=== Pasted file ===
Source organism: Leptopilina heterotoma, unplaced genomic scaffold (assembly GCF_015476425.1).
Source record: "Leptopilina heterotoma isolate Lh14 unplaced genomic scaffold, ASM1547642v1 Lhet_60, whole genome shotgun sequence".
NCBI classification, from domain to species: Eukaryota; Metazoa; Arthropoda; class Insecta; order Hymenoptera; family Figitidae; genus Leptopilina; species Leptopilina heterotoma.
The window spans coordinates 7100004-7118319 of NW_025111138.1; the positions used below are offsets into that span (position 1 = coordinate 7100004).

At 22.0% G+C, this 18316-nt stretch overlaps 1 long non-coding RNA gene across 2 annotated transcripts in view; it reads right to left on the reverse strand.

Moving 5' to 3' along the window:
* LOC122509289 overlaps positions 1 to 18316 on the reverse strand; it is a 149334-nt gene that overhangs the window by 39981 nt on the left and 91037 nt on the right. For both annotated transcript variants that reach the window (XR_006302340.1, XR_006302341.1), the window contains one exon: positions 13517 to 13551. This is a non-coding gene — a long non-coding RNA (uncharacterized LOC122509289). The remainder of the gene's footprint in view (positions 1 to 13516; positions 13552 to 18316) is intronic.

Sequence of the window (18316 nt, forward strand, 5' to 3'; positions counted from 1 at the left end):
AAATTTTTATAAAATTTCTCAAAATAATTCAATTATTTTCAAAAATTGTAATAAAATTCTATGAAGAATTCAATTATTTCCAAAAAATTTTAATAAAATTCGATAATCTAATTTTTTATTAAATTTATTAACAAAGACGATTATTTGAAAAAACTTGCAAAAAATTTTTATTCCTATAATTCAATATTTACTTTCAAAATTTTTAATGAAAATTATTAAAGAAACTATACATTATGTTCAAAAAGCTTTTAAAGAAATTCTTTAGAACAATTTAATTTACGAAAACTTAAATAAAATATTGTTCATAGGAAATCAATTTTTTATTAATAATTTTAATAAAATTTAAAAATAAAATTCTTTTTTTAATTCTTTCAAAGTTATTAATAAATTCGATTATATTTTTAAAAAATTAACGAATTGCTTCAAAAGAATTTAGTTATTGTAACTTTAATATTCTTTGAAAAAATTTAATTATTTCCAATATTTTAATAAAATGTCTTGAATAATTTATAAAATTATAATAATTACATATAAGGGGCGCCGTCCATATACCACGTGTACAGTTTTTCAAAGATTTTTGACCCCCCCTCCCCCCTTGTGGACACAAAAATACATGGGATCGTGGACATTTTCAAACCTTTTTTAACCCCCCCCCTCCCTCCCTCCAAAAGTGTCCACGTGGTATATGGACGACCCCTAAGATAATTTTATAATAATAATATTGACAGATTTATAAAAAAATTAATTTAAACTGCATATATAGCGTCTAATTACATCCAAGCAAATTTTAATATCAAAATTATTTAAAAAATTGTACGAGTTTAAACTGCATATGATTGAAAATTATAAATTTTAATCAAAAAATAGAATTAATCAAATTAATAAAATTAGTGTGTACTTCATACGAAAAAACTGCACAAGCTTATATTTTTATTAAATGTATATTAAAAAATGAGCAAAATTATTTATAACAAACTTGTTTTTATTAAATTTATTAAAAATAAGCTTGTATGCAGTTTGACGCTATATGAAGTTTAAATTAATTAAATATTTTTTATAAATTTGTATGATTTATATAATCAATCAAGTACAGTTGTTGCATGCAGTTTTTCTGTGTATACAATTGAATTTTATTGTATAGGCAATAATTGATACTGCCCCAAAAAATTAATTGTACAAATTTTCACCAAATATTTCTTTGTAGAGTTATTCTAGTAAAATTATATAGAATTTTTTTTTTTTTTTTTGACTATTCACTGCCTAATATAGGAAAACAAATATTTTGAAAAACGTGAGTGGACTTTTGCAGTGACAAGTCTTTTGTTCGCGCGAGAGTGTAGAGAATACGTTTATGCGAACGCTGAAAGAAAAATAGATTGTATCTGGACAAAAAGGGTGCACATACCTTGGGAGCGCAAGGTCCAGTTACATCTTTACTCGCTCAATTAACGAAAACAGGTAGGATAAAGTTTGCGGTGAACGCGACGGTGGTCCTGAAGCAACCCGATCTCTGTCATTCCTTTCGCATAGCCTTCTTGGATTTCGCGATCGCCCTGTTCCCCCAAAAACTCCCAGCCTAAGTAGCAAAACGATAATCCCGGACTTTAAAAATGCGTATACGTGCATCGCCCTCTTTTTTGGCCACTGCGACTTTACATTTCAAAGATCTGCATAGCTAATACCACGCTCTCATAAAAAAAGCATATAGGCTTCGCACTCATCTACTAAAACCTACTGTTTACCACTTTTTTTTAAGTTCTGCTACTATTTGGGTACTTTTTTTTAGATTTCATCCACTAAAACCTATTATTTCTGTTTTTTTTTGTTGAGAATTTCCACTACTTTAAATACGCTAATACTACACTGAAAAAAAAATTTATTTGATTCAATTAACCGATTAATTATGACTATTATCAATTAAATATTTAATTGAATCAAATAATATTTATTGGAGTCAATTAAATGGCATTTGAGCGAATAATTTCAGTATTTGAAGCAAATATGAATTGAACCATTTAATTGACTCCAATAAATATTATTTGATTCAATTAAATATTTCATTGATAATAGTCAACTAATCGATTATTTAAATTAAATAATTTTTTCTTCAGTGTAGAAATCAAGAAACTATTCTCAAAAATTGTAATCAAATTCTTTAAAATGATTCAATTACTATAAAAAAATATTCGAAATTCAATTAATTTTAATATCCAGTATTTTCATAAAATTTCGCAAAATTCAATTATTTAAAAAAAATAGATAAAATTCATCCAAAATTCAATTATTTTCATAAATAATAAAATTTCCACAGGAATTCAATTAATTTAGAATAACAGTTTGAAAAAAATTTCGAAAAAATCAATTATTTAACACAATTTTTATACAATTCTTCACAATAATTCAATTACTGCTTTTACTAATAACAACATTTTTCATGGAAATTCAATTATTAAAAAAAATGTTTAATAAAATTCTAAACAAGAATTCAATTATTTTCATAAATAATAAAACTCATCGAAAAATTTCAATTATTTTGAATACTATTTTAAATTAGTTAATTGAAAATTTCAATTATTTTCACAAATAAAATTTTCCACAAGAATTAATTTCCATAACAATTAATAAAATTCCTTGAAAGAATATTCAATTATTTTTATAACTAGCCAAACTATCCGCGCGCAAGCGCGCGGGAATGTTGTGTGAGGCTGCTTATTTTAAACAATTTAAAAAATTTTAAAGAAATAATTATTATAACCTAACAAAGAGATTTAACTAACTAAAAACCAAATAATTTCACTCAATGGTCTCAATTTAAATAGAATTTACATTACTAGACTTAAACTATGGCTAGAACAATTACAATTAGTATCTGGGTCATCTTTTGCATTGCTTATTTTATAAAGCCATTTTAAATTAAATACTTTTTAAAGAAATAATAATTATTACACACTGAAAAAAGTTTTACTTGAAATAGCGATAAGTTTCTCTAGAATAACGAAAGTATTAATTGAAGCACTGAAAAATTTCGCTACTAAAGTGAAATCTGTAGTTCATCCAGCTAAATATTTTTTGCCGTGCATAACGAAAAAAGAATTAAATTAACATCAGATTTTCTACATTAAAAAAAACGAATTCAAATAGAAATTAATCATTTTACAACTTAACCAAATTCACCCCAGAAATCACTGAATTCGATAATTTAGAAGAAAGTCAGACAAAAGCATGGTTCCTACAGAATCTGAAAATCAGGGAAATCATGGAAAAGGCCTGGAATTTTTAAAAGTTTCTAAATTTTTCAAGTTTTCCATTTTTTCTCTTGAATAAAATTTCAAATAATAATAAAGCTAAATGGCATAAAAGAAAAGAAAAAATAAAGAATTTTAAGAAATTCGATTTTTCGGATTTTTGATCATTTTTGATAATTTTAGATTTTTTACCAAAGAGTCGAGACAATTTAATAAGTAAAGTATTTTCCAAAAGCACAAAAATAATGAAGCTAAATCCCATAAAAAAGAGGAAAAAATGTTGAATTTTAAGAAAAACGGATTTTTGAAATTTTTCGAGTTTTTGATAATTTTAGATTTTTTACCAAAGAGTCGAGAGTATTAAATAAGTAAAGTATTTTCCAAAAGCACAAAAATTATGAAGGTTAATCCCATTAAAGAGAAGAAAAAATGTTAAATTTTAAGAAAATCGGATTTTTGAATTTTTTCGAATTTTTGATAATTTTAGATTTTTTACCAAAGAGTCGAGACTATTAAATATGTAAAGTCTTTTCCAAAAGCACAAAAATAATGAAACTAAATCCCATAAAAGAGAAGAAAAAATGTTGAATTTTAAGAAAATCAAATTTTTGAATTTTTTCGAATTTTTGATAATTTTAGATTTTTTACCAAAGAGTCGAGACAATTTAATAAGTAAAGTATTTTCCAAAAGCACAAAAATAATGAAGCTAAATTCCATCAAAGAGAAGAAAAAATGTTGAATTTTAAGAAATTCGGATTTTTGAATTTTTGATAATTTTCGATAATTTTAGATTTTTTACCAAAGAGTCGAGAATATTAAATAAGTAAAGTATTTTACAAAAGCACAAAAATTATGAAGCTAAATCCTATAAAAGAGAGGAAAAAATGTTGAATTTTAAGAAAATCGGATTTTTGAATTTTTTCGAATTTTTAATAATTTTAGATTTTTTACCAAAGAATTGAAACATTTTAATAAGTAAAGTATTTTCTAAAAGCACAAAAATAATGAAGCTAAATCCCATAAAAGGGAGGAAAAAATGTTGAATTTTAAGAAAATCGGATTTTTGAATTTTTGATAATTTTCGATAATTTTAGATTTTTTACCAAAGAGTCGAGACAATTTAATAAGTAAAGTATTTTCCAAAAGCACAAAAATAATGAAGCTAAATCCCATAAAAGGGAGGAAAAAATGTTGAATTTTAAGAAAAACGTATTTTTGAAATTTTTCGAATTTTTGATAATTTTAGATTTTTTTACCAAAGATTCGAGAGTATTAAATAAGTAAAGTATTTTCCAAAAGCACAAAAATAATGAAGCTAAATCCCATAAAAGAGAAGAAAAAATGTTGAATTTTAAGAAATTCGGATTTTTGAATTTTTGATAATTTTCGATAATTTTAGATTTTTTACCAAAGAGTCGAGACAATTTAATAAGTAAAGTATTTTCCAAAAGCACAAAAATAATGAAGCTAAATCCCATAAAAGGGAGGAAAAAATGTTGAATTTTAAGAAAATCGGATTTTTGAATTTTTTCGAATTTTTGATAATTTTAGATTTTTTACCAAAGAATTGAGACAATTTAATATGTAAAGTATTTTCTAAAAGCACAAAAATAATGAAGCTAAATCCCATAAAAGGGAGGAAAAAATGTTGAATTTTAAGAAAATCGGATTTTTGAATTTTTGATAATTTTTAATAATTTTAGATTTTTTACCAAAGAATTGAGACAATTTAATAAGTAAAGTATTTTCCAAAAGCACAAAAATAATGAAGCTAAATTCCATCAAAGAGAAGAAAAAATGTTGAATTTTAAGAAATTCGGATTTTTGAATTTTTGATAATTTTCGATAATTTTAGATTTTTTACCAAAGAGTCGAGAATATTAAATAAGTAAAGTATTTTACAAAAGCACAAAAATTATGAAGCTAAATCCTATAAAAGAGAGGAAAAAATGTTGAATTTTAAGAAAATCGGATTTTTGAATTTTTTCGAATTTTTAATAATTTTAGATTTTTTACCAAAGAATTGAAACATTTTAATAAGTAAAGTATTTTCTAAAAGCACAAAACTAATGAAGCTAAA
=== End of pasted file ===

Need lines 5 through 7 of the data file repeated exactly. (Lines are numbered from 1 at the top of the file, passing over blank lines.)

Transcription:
At 22.0% G+C, this 18316-nt stretch overlaps 1 long non-coding RNA gene across 2 annotated transcripts in view; it reads right to left on the reverse strand.

Moving 5' to 3' along the window:
* LOC122509289 overlaps positions 1 to 18316 on the reverse strand; it is a 149334-nt gene that overhangs the window by 39981 nt on the left and 91037 nt on the right. For both annotated transcript variants that reach the window (XR_006302340.1, XR_006302341.1), the window contains one exon: positions 13517 to 13551. This is a non-coding gene — a long non-coding RNA (uncharacterized LOC122509289). The remainder of the gene's footprint in view (positions 1 to 13516; positions 13552 to 18316) is intronic.